Saint Denis was first a local saint before becoming a royal one, but the trend became reversed throughout the centuries.
Originally, worship of the first bishop of Paris met with early expansion for many rich Gallo-Romans from the region were buried close to his relics. Merovingian kings, in turn, nurtured the cult of saint Denis to strengthen their legitimacy alongside the local population that worshipped him. That is how Arégonde, widow of king Clotaire I, son of Clovis, chose to be buried in the basilica of Saint Denis towards 580. Later, king Dagobert had it renovated and bestowed upon it immense volumes. He made saint Denis his private patron and was the first king to be buried in the basilica in 639. In an account of his life, written in the 9th century, there is reference to the miracle of « Dagobert’s dream » : while the young disobedient king took refuge in Saint-Denis to escape the wrath of his father, he fell asleep and saw in his dream, Denis, Rustique and Éleuthère in the form of three resplendent men. This vision was to be at the origin of his particular devotion to saint Denis (fig.1). A liturgical manuscript of Saint-Germain-des-Prés from the 11th century recalls his devotion by presenting him prostrated at the feet of the saint seated majestically in his church, and who blesses him in return. It concerns one of the most ancient conserved images of saint Denis (fig.2 in centre). From patron to Dagobert, Denis quickly became patron to kings. And by extension, he also became protector of the kingdom. (Fig.5).
Denis continued to raise fervour amongst worshippers as was demonstrated by miracles made. Certainly, many were related to royalty, such as Dagobert’s dream, but popular worship of Denis could be seen in successive constructions of the basilica, in the 8th century and then in the 12th century. In his « Mémoire sur la consécration de l'église abbatiale de Saint-Denis » - Recollection on consecration of the abbey church in Saint-Denis , Abbot Suger recounts how the old abbey of abbot Fulrad and Charlemagne had become too small to contain the vast number of Christians gathered at the tomb of the saint. The crowd was so dense on feast days that women ran up to the alter over the heads of the men. Suger’s new abbey church, completed in the 13th century, was much more spacious and fitted with an ambulatory thus controlling the influx of pilgrims. Great nobles of the kingdom continued to be buried here. (fig.3).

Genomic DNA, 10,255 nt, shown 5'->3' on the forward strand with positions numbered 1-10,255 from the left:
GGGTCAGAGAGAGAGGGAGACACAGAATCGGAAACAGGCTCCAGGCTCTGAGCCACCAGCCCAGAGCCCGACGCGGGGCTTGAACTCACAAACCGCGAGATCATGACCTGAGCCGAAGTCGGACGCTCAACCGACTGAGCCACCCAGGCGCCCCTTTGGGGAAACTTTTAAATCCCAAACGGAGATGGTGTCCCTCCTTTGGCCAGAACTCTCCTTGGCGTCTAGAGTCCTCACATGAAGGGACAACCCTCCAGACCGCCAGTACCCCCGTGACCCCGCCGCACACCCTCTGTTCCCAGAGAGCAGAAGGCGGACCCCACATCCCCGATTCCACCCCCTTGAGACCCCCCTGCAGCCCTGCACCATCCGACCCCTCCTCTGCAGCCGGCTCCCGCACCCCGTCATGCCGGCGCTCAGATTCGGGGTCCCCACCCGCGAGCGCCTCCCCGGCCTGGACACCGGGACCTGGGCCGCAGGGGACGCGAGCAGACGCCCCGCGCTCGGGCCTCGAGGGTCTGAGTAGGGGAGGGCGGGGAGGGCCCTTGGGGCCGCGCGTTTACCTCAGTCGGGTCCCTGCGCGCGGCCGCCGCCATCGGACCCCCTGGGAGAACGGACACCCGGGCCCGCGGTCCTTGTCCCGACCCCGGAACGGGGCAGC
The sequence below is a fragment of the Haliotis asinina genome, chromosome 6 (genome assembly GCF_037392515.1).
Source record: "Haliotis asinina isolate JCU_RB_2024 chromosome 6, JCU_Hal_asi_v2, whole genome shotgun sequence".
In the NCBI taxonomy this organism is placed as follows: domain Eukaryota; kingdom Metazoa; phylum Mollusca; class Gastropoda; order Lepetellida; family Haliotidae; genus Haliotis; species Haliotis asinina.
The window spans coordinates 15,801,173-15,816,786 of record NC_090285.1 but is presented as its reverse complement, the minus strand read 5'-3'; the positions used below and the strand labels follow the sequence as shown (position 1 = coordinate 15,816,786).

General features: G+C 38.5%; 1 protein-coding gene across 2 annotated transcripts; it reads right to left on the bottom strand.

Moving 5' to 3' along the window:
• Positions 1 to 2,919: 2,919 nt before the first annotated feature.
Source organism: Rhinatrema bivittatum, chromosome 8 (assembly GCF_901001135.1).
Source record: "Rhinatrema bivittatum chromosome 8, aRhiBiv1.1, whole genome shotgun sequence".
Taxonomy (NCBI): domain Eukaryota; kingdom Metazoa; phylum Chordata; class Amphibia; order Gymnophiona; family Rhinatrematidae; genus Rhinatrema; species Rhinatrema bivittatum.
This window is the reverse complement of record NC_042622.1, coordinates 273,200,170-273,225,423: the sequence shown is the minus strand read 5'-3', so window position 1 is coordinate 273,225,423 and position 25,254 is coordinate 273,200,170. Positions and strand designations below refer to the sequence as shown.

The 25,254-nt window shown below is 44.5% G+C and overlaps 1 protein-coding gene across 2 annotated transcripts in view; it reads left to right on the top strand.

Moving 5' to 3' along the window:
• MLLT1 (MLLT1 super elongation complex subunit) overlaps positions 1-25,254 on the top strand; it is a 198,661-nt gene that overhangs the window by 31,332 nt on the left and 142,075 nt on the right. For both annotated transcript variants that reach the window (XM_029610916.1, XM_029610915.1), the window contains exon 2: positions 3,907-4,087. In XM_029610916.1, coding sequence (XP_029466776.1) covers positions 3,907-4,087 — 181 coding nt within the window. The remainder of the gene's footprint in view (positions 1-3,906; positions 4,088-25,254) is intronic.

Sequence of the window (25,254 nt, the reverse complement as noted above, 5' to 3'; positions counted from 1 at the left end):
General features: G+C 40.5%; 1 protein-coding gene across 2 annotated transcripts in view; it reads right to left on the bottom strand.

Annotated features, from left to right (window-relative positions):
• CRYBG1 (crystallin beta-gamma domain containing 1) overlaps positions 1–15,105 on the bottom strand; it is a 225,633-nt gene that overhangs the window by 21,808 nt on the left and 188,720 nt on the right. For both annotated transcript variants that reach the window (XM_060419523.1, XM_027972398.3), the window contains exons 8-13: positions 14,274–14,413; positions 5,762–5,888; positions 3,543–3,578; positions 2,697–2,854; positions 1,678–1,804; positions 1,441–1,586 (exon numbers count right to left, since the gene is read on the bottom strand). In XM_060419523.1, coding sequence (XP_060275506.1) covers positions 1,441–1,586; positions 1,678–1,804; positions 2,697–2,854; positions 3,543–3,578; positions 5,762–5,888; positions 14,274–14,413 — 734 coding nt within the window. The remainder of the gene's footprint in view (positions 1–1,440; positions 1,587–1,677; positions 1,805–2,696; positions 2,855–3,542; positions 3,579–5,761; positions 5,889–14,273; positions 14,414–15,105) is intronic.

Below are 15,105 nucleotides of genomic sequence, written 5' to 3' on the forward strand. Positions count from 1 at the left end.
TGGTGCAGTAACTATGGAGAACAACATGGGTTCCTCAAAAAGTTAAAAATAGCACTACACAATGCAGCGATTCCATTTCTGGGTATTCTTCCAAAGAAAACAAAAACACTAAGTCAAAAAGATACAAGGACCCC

Worship of saint Denis continued even after Suger, as can be seen in the « Légende dorée » - the golden Legend by Jacques de Voragine : Denis figures highly here and the author reminds us of some of his miracles, in particular his most famous one, communion received in Prison by the hand of Christ (fig.4). However, Denis was not the only patron saint to the inhabitants of Ile de-France – Paris region. After 1297, they could also rely on saint Louis, buried in Saint-Denis. « Les miracles de saint Louis » - the miracles of saint Louis by Guillaume de Saint-Pathus tells of the many healings that occured at his tomb. But the Paris population also showed reverence for the prayers of sainte Geneviève, she who saved the town from Attila. From the 16th century on, popular worship of Denis went on the decline while devotion towards sainte Geneviève flourished, even up to the 18th century.
Figure 1 :
Miracle of Dagobert asleep in the oratory on which the church of Saint-Denis was built.
Great chronicles of France illustrated by Jean Fouquet (towards 1455-1460)
Ms. Paris, Bibl. Nat. fr. 6465, fol. 57
Figure 2 :
Dagobert praying to saint Denis.
Lectionary of Saint-Germain-des-Prés illustrated by Ingelard
(mid 11th century)
Ms. Paris,Bibl. Nat. lat. 11751, fol. 59
Figure 3 :
Illustration of the tomb of brother Guillaume Dazanier,
provost of Tremblay and butler of Saint-Denis.
Paris, Bibl.Nat., coll. Gaignières 4723
Figure 4 :
Denis and his disciples receiving communion from the hands of Christ.
Missel of Arras (mid 11th century)
Ms. Paris, Bibl.Nat. lat. 9436, fol. 106v